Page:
0056 Branzova v. Basketball Club Nadezhda

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FIBA Arbitral Tribunal (FAT)

ARBITRAL AWARD

(FAT 0056/09)

rendered by

FIBA ARBITRAL TRIBUNAL (FAT)

Mr. Stephan Netzle

in the arbitration proceedings between

Ms Albena Branzova, Blvd Demokrazia 164, 8000 Burgas, Bulgaria represented by Mr. Josep Martin, 58 Boulevard Aristide Briand, 66100 Perpignan, France

-Claimant

vs. Basketball Club Nadezhda, 18 Gaya Street, 460000 Orenburg, Russia -Respondent –

Av. Louis Casaï 53 Tel: (+41-22) 545 0000

P.O. Box 110 Fax: (+41-22) 545 0099

1216 Cointrin / Geneva info@fiba.com Switzerland www.fiba.com

1. The Parties

1.1. The Claimant

1. Ms. Albena Branzova (hereinafter “Ms. Branzova” or “Claimant”) is a professional basketball player of Bulgarian nationality. She is represented by Mr. Josep Martin, basketball agent certified by FIBA, from Perpignan, France.

The Respondent

  1. Basketball Club Nadezhda (hereinafter “the Club” or “Respondent”) is a professional basketball club with its seat in Orenburg, Russia. It is domiciled at 18 Gaya Street, 460000 Orenburg, Russia. Respondent is not represented by counsel.

2. The Arbitrator

  1. On 24 July 2009 the President of the FIBA Arbitral Tribunal (the “FAT”) appointed Dr. Stephan Netzle as arbitrator (hereinafter the “Arbitrator”) pursuant to Article 8.1 of the Rules of the FIBA Arbitral Tribunal (hereinafter the “FAT Rules”).
  2. On 24 July 2009, the Arbitrator accepted his appointment and signed a declaration of acceptance and independence.
  3. None of the Parties has raised objections to the appointment of the Arbitrator or to the declaration of independence rendered by him.

3. Facts and Proceedings

3.1. Background Facts

  1. On 7 May 2008, the Parties signed a so-called “Contractual Agreement” (hereinafter referred to as the “Player Contract”) according to which Claimant was to be employed by Respondent for the 2008/2009 basketball season. According to the Player Contract, Respondent undertook to pay to Claimant a total base salary of EUR 120,000, payable in monthly installments of EUR 15,000 each, and certain bonuses if the team would meet certain defined sporting goals.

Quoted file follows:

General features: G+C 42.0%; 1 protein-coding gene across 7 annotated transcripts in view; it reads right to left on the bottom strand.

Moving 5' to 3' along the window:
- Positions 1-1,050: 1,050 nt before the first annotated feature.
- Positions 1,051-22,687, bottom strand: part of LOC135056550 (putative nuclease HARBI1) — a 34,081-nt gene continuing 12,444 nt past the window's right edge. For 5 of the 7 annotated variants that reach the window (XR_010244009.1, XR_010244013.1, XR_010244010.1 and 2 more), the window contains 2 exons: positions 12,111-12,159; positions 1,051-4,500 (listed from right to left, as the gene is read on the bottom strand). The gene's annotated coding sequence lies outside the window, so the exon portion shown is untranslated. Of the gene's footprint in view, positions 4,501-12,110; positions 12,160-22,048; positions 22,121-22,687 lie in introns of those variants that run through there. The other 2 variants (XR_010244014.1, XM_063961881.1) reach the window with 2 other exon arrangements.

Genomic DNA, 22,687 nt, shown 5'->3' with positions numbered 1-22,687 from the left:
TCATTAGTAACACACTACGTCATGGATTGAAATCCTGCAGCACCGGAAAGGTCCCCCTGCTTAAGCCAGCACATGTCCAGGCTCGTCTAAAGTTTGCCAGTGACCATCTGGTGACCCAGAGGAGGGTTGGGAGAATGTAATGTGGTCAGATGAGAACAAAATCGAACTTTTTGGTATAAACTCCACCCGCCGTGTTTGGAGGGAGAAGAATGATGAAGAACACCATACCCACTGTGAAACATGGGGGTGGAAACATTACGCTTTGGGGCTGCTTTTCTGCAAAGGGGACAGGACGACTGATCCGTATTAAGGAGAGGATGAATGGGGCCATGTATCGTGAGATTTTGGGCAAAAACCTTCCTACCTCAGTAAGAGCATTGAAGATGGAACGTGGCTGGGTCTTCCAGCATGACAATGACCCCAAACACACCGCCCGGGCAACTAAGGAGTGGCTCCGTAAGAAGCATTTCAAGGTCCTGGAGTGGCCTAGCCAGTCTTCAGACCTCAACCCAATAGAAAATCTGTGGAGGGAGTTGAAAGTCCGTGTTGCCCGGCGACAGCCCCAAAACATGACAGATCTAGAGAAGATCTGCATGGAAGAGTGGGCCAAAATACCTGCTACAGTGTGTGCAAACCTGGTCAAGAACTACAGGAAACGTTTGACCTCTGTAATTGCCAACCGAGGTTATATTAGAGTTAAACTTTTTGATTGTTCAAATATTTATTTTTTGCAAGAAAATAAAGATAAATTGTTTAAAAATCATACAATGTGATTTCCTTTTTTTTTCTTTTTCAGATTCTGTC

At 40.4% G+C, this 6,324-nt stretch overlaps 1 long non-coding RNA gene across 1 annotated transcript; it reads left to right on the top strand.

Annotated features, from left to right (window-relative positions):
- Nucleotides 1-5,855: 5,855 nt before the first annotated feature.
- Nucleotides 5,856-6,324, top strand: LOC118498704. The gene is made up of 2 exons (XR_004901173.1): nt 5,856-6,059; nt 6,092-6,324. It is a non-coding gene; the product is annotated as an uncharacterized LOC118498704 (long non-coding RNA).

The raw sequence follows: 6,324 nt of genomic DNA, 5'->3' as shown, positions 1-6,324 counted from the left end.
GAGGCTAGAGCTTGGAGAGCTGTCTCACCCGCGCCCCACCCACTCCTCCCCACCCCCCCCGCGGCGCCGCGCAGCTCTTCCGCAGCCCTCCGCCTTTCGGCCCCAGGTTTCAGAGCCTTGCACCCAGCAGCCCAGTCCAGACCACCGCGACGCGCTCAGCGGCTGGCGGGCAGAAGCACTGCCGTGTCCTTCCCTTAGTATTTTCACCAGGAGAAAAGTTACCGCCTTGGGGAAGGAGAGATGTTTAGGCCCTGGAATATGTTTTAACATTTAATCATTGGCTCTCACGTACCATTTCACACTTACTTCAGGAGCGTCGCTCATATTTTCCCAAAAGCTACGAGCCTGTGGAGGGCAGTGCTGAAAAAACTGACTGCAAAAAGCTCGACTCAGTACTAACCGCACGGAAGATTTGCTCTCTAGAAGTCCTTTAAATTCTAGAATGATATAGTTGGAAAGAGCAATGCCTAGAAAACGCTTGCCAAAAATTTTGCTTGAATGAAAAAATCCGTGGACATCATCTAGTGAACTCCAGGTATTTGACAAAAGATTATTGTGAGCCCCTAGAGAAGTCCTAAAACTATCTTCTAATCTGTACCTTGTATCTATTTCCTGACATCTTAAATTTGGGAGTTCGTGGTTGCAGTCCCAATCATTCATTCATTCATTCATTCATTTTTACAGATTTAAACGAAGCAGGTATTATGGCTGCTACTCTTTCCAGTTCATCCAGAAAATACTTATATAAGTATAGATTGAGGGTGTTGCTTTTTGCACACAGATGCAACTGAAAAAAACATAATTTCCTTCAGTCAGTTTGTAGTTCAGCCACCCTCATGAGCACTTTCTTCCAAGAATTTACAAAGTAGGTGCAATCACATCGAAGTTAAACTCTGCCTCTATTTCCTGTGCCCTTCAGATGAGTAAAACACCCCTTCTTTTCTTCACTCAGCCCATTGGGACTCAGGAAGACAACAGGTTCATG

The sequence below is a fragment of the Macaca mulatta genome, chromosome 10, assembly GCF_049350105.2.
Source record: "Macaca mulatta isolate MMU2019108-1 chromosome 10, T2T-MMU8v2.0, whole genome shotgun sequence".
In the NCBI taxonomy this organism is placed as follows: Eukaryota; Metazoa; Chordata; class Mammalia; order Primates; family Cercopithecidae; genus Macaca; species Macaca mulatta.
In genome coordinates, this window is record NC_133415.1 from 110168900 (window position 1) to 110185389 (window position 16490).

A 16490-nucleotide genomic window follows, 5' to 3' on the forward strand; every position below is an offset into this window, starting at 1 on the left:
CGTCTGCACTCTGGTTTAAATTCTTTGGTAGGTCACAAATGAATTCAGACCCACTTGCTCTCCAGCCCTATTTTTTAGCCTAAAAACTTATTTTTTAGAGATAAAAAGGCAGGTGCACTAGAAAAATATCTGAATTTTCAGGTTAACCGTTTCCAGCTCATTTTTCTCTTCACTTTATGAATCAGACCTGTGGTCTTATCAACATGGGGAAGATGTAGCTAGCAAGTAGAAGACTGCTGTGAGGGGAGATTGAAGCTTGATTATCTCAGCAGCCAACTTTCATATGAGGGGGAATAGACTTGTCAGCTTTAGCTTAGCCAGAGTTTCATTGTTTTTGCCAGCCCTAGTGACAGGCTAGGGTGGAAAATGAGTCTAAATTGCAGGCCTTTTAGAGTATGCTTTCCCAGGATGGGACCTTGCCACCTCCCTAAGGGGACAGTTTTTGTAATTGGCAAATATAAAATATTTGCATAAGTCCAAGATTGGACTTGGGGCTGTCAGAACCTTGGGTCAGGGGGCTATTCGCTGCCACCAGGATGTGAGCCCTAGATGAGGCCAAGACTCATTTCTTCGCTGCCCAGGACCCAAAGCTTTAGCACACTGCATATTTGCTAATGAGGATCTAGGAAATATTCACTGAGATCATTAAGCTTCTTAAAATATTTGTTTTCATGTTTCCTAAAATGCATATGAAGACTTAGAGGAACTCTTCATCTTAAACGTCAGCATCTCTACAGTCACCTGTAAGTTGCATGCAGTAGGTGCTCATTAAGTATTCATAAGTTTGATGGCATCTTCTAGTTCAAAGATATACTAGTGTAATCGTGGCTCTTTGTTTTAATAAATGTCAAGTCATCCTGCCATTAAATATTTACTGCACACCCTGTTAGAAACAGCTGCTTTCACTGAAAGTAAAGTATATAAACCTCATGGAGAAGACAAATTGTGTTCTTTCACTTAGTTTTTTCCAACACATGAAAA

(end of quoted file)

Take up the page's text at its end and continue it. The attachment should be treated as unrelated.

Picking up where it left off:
2. On 15 November 2008, both Parties agreed to terminate the Player Contract and signed a so-called “Agreement for pre-term termination of a labour contract” (hereinafter referred to as the “Termination Agreement”). The Termination Agreement’s translation from Bulgarian into the English language reads as follows:

“The Orenburg city social organization “Nadezhda” Basketball club”, hereinafter referred to as the “Club”, represented by the Manager of the Club LEONID BORISOVICH TSENAEV, acting on the grounds of the Clubs’s Statute, as the one party, and the citizen ALBENA BOYCHEVA BRANZOVA-DIMITROVA, hereinafter referred to as “Athlete”, as the other one, lead by the agreement reached, signed the present understanding about the following:

    1. The Club undertakes to pay the Athlete as a compensation for termination of the labour contract the amount of 30 000 (thirty thousand) Euro, as follows: 15 000 (fifteen thousand) Euro – on January 20th, 2009 and 15 000 (fifteen thousand) Euro –
    2. on February 10th, 2009. The resources are transferred to a bank current account, provided by the Athlete.
  1. The Club undertakes to pay the air ticket from Orenburg to Bulgaria, as well as the transfer from Domodedovo airport to Sheremetievo airport-2.
  2. The Athlete on his part confirms that after the transfer of the sum specified in item 1 of the present Agreement, he will not make any claims to “Nadezhda” Basketball club”, including financial, as well as claims regarding the pre-term termination of the labour contract.
  3. The Athlete undertakes to vacate the house provided and to deliver it to a representative of the Club in the same conditions it was provided to the Athlete.
  4. To deliver the entire sports outfit, provided by the Club, in its due condition.
  5. All actions stipulated in items 3 and 4 of the present Agreement must be fulfilled not later than November 19th, 2008.”
  1. After the signing of the Termination Agreement, Claimant left the Club and the city of Orenburg and returned to her home country of Bulgaria.
  2. Before the signing of the Termination Agreement, Respondent had paid three installments of Claimant’s base salary in a total amount of EUR 45,000. However, to date, Respondent has not paid the amount of EUR 30,000 stipulated in the Termination Agreement. Claimant and her agent repeatedly reminded Respondent in writing of the agreed payments, e.g. by emails of 26 January 2009, 11 March 2009, and also on 17 May 2009. Respondent adduced various reasons for the delay in the payments, e.g. the arrival of a new expensive player or the uncertainty of how much financial support the Club might get from the regional government.